Companies that take use of certifications, labels, and “earthy” messages seem to be trying to tap into a pathos and logos approach of swaying consumers into purchasing their products. Such identifiable items on the chocolate bars’ packaging more times than not successfully added more value and clout to the bars overall, whether or not the bar was actually enjoyed by the participants—suggesting that the addition of these elements might be a strong business model for producers in order to gain appreciation and profitability.
Flavors, Fillings, and Cacao
Another major finding and revelation that became prevalent during this conducted chocolate taste test was that bars that used complex flavors—such as fruits, nuts, espresso—, forms of fillings within bars, or higher percentages of cacao contents all left participants at large attributing higher qualities and higher price points to the chocolate bars whether or not they liked the bars.
With flavors, it is not that bars without any non-chocolate flavors are low-valued, but there seemed to be a common, underlying belief in this taste test that the addition of flavors must mean that the bar was more expensive than maybe expected. Interestingly, the use of flavors did not necessarily alter whether participants considered the bars to be higher quality but only dictated the pricing per ounce category. For example, Madécasse’s Sea Salt & Nibs Dark Chocolate was generally appreciated amongst guests but almost everyone was held up by the fact that there seemed to be some type of nut (which was actually nibs) in the chocolate. Even before seeing the packaging for the chocolate bar, participants already were guessing this bar was worth roughly $1.50/ounce, with many of the reasonings being the use of some type of nut that the guests assumed would have cost more.
Additionally, the participants added on a higher price per ounce for Trader Joe’s Cold Brew Coffee Chocolate Bar because of the velvety, rich inner filling filled with easily distinguishable espresso. The sharp, strong use of espresso as a filling left the participants excited by the fact that there was a filling and immediate reactions that espresso is expensive at coffee shops so it must be expensive in chocolate bars. Similarly, this notion led many of the people to also assume the bar was purchased at Whole Foods because of the strong general consensus that unique flavors must be only sold at high-end stores like Whole Foods. Ironically, history shows that the addition of fillings with different nuts or flavors was actually a great way to lower the cost of manufacturing the chocolate. This can best be seen with the Milky Way bar that had “malt-flavored nougat” as the main ingredient, allowing for the candy to be “much bigger, tasted just as chocolatey, but cost much less to produce” (Brenner, 54-55). Therefore, even though the consumer might associate fillings with higher price, they might be actually helping attribute to lower costs for the chocolate.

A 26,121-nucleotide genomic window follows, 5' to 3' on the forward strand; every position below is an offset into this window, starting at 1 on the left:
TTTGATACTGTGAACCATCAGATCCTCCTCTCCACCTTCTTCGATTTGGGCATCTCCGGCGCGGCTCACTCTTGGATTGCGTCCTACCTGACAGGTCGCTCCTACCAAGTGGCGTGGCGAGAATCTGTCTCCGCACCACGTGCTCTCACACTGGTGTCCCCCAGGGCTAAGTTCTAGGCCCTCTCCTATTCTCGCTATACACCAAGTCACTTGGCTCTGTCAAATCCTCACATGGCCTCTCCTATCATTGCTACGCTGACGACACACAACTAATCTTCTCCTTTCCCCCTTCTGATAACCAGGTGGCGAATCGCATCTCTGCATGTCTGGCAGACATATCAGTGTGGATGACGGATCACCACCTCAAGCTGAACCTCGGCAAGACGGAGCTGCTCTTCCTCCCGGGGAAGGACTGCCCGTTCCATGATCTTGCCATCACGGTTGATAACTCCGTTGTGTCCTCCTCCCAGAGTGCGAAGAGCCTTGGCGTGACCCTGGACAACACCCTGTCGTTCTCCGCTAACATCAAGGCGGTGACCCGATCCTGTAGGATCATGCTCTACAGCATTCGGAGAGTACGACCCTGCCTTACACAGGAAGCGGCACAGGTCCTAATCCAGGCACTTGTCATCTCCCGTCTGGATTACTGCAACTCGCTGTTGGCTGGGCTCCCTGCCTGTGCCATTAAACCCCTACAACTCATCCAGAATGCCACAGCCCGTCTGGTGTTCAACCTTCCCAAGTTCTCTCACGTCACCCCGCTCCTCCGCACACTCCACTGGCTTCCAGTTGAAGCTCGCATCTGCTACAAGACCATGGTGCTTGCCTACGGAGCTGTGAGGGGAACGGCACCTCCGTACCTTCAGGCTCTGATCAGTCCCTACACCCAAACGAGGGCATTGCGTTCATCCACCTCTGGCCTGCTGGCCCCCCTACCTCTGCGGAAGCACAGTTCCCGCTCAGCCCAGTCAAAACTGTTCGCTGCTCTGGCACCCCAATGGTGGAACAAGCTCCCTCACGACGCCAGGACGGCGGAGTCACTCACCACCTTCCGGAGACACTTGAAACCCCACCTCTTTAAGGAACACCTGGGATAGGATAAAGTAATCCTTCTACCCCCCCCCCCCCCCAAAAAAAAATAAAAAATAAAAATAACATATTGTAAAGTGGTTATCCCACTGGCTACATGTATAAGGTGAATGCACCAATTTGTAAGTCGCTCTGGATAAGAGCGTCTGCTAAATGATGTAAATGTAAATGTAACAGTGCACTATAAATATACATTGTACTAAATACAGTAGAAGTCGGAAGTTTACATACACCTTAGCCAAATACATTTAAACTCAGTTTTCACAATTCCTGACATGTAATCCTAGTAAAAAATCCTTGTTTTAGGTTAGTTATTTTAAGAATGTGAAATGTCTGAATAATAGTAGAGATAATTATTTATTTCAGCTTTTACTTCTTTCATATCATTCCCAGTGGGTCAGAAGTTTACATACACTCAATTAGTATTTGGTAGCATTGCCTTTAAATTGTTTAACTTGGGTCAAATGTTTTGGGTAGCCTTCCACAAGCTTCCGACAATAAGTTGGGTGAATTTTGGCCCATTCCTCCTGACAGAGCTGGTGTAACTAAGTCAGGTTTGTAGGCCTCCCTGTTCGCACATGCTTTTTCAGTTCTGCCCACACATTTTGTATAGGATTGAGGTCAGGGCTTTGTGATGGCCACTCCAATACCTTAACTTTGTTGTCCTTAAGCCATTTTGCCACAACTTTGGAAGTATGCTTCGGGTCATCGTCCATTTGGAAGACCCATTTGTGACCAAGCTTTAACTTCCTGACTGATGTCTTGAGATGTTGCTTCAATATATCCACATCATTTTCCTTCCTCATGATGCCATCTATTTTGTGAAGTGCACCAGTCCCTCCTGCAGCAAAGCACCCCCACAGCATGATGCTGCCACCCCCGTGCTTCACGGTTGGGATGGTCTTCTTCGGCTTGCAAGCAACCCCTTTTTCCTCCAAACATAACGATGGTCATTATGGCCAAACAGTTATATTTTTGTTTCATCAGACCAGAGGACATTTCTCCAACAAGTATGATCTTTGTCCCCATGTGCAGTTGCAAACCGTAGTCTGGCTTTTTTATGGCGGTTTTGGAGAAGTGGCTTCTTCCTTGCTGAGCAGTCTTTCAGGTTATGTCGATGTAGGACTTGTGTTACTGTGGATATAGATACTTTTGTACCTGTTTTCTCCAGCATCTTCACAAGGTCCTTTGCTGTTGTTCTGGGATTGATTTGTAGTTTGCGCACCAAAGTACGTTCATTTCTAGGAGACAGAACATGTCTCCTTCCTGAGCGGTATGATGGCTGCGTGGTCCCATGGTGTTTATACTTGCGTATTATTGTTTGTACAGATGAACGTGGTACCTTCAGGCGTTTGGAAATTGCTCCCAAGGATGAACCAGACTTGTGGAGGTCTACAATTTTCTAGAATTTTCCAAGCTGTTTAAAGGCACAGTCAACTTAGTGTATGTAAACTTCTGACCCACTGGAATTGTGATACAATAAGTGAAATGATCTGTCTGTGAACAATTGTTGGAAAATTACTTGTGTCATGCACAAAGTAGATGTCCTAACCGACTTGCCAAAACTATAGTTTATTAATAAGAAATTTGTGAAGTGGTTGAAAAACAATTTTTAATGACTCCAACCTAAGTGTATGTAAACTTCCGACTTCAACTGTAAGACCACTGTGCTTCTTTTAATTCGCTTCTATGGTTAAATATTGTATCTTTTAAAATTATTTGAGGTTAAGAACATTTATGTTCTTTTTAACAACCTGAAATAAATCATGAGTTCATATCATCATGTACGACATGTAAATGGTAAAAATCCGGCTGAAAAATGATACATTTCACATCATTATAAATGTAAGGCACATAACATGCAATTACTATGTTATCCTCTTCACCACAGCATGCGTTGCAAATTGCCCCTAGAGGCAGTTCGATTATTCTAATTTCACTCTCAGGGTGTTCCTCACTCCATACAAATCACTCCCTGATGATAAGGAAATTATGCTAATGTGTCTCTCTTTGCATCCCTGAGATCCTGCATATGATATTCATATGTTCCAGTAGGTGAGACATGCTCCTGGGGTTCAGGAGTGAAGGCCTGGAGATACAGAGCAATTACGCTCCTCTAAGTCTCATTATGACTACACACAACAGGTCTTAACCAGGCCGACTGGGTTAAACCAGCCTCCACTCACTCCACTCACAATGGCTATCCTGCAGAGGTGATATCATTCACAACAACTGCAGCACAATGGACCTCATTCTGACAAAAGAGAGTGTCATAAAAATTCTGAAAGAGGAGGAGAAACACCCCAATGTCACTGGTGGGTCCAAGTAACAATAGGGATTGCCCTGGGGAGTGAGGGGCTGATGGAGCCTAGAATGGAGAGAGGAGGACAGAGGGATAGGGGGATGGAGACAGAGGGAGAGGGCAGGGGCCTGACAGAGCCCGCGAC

Finally, there was also a strong positive correlation that suggested that as the cacao contents raised in percentage so did the value and quality—claiming the product was more “natural” and “raw.” This became clear with the chocolate bar that had the highest cacao contents of any of the bars, sitting at 85% cacao. Valrhona’s Le Noir Extra Amer 85% Cacao from Trader Joe’s was considered by most in this taste test to be too dark and bitter in flavor, yet there was a unanimous agreeance that this bar must be a luxury bar sold at Whole Foods because of its clearly bitter taste that many guests assumed also meant higher cacao percentages. While they were correct in guessing this bar had high cacao percentages, the group was incorrect in estimating a price per ounce because the bar was $0.85/ounce—not the $2.00/ounce the participants were averaging in guesses.